Sarah Palin has penned an opinion article for the conservative Breitbart website supporting Sen. Ted Cruz (R) of Texas and his effort to defund Obamacare. It’s vintage Palin – she refers to “peanut gallery pundits,” and “Capitol Hill cowards” among other alliterations. But the part that’s perhaps getting the most attention is her advice to Republicans: “Woman up, stand your ground, and fight like a girl!”
OK, we’ll bite – what’s she saying here, and why?
First, Ms. Palin’s theme as a whole: Senator Cruz and his supporters are fighting the good fight against a health-care reform law Americans don’t support. But instead of supporting Cruz and his “liberty-loving posse” in their attempt to stop “Obama’s train wreck,” the Republican establishment in Washington is running the other way.
“The permanent political class in DC is nothing if not gutless and rudderless,” writes Palin.
Anonymous sources are backstabbing Cruz in the press, says the former Alaska governor, while the permanent political class worries that the media will blame Republicans for a government shutdown if the fight over the president’s signature domestic achievement leads to that.
“Here’s a little newsflash, GOP establishment: Whenever anything bad happens, the media blames Republicans for it,” writes Palin. “That’s not an excuse to roll over and play dead. It’s a call to follow the advice I give my daughters: Woman up, stand your ground, and fight like a girl!”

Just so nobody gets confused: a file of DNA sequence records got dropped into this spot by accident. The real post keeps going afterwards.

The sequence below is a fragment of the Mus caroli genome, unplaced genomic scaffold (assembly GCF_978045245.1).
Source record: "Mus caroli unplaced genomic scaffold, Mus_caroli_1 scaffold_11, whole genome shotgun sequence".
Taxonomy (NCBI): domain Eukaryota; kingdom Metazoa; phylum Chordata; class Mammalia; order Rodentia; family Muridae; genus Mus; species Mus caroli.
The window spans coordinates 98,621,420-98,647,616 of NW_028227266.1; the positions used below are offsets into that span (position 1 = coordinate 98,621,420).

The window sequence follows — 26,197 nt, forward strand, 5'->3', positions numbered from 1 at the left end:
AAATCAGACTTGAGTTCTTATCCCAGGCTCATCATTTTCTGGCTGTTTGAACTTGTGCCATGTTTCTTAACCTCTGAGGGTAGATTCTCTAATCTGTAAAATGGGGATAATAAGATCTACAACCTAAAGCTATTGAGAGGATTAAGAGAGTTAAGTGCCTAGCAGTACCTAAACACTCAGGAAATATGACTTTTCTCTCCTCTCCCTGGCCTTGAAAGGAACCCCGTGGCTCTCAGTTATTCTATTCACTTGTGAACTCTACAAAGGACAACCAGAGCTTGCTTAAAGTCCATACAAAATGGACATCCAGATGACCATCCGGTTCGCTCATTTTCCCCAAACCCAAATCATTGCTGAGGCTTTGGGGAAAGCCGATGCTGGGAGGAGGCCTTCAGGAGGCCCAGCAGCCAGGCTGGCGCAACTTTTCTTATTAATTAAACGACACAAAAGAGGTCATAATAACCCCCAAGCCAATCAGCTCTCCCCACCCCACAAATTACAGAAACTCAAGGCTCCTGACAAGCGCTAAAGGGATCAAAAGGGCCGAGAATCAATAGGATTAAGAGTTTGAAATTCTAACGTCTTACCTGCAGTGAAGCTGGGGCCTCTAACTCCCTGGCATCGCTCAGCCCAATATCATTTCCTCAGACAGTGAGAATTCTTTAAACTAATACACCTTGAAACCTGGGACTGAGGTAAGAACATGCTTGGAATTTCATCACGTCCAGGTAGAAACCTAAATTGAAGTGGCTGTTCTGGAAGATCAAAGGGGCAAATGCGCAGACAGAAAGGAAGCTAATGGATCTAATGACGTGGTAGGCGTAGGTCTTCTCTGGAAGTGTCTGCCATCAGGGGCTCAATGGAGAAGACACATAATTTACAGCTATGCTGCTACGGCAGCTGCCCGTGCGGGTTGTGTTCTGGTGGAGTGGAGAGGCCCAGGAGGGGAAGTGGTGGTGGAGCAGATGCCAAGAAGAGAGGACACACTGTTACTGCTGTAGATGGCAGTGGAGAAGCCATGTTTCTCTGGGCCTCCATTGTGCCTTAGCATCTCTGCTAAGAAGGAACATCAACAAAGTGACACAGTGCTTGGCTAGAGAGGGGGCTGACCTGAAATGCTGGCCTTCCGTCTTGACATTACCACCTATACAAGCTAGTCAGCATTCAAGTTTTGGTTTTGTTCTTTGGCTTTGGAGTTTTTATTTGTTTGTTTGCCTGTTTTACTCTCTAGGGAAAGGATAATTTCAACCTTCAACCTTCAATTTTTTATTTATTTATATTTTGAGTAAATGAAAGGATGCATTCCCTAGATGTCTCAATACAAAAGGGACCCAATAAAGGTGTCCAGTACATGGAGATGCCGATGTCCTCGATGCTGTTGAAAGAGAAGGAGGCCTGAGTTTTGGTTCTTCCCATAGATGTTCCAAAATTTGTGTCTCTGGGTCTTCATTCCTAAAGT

So “woman up” is her rallying cry, one that seems T-shirt-ready if accompanied by a drawing of Palin brandishing a hockey stick. But we’ve got an addendum here: it’s possible the GOP wouldn’t actually take the brunt of blame for a shutdown, despite Palin’s prediction.
That’s what a new poll indicates, in any case. The just-released Pew survey indicates that 39 percent of respondents would blame GOP in a shutdown, and 36 would blame the Obama administration. That’s basically a tossup since the results are within the survey’s margin of error.
“If the federal government shuts down because Republicans and the Obama administration fail to agree on a budget, there will be plenty of blame to go around,” writes the Pew Center for People & the Press.
Now, this is just one poll. Others have produced different results: A CNN poll in early September put the possible blame burden at 51 percent on the Republicans, and 33 percent on Obama.
But if nothing else the Pew poll is a reminder that predicting blame for an event that hasn’t yet happened is not straightforward. If it comes to a shutdown, the public could well frame its opinion on the particular circumstances which led to the impasse, not on what happened during the President Clinton versus Speaker Newt Gingrich shutdown of 1995.